Ten Fingerz: “I’ve been DJing for a really long time, I started in 1995 and have never really stopped since. I’ve lived abroad (in Scotland) for a few years and was running a monthly night in a small club in Edinburgh between 2003/2006. I almost stopped playing when I arrived in Paris in 2007: I was working in media as an executive, didn’t have time for music and was about to drop out. Then I split up with my long-time girlfriend and met Basile and we started organising parties together. 

“That was somewhere around 2014. I’m a DJ before anything else. Music production I’ve started seriously only a couple of years ago when we decided to start the Frappé project. I’m still learning a lot of things and Basile has helped me a lot with it.”

Basile de Suresnes: “When I was a student, I was going out a lot, and these were my first experiences dancing to electronic music in Paris. I decided to do a gap year after three years at uni, and I went to Manchester. At this moment I remember, I bought the book Electrochoc by Laurent Garnier, and I discovered all his life and how he began at The Haçienda in Manchester… and I discovered the city at the same time. 

“I think something powerful in my mind happened at this moment, and I fell in love with all the history of electronic music and the energy of a dancefloor. I came back to France a few months later full of energy with one only idea – I want to make people dance! – and I met this guy called Ten Fingerz in a café. He taught me DJing on vinyls, and we organised parties together. At the same time, I started making music. Years later, here we are!”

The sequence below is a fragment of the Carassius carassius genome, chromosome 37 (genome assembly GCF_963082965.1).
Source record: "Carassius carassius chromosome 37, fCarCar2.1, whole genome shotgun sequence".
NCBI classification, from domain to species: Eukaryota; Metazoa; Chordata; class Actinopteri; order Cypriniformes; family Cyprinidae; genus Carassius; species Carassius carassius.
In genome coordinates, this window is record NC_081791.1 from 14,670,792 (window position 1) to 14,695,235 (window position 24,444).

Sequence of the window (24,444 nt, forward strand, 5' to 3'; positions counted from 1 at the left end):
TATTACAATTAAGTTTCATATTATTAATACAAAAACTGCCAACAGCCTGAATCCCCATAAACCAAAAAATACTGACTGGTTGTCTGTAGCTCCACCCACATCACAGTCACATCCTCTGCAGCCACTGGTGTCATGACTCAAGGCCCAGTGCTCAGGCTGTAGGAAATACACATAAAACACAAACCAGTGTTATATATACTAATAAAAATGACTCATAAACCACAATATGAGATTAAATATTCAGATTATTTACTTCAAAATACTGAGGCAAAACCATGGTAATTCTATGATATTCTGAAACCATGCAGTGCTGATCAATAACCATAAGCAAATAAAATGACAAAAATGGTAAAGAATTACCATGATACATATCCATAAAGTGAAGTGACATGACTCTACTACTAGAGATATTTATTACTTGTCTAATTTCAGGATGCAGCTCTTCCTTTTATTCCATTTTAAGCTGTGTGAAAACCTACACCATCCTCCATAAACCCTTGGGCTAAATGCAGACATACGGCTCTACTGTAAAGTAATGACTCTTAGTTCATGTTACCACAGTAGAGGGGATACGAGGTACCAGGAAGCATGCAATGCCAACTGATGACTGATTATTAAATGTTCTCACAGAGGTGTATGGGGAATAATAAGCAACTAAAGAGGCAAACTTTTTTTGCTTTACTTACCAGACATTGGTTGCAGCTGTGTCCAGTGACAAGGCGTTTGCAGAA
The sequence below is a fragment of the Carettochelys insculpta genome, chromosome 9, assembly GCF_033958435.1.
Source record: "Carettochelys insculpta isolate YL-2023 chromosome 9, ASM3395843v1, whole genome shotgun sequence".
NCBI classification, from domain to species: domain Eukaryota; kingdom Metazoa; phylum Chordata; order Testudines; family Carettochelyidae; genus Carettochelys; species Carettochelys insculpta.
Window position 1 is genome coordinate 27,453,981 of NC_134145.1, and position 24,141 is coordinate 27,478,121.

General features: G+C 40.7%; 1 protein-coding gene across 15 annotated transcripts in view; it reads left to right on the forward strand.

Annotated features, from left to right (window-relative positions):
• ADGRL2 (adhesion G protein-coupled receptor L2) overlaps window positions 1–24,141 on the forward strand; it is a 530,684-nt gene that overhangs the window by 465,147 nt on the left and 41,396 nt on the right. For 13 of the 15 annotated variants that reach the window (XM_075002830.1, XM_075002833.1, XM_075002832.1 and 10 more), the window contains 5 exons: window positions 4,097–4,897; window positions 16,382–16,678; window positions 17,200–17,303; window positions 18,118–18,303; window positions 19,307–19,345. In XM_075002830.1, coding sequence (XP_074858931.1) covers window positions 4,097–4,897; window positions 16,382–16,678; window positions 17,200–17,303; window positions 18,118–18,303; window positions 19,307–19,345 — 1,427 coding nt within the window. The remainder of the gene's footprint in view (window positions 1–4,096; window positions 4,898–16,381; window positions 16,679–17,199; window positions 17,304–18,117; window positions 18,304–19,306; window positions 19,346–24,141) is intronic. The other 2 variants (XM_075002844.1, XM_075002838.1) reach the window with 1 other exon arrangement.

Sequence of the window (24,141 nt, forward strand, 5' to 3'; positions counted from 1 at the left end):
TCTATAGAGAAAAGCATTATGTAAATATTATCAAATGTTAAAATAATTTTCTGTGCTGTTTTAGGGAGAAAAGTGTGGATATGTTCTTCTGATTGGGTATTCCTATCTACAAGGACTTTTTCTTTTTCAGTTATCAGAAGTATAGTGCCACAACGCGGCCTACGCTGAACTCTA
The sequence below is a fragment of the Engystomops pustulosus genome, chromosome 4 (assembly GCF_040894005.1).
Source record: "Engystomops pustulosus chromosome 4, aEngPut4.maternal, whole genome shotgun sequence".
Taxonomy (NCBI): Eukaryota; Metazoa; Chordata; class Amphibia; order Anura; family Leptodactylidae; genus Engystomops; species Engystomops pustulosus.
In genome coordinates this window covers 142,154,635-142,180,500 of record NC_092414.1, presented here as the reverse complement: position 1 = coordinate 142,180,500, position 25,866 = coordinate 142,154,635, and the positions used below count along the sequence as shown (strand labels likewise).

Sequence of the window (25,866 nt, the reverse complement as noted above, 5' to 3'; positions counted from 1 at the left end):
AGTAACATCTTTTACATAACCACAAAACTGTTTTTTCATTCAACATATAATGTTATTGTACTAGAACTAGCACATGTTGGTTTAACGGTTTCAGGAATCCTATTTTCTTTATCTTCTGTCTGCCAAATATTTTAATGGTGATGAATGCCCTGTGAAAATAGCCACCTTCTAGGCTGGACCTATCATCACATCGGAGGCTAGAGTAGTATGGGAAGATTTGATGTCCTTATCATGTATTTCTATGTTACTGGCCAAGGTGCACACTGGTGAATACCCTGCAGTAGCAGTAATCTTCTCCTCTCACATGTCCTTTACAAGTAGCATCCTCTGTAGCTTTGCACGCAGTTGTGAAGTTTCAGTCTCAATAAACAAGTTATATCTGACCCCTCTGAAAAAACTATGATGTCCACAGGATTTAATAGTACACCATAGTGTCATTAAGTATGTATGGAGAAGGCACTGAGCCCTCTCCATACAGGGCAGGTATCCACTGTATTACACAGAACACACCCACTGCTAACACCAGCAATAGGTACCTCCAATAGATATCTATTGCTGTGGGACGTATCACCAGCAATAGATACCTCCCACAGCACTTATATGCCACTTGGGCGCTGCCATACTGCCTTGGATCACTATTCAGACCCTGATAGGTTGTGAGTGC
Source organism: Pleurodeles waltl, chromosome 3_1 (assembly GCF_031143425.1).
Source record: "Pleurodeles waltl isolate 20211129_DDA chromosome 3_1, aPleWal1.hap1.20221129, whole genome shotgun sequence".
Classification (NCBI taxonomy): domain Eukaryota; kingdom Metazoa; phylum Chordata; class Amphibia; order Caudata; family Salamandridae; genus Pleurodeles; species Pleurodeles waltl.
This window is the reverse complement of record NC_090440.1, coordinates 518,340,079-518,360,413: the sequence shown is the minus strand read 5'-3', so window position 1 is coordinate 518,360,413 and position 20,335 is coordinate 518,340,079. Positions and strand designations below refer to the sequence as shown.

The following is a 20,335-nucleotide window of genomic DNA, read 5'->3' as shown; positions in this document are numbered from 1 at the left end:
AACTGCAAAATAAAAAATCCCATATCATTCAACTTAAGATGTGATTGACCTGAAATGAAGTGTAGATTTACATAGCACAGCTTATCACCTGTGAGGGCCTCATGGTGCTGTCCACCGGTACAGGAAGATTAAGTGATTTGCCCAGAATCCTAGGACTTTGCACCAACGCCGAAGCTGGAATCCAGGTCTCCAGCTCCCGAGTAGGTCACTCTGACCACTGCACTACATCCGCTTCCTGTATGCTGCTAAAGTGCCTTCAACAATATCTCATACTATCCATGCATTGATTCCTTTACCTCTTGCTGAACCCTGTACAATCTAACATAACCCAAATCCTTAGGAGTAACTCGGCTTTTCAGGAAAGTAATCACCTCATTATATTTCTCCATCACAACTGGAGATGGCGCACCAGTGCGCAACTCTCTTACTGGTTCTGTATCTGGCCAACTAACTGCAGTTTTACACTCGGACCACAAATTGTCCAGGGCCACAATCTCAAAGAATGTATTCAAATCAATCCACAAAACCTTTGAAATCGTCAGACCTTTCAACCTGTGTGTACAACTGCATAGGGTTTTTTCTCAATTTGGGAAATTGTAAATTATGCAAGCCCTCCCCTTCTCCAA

You launched the label in May 2020, when most of the world was in coronavirus lockdown. That must have presented a whole range of difficulties, surely?

“Well, we actually launched the project in January 2020, and our first record Fête En l’Air was planned for release in the week France shut everything down – that surely was one of the worst moments we had. When you have such a shit start, things can only get better really! 

“It was finally released in May 2020, when things started slowly to open up for summer, but it didn’t last very long before everything shut down again. It was hard for the whole industry, but for newcomers like us it was definitely a blow not to be able to go out and play our music, introduce it to people. And make money from live gigs too, as it’s really hard to monetise on record sales when you start.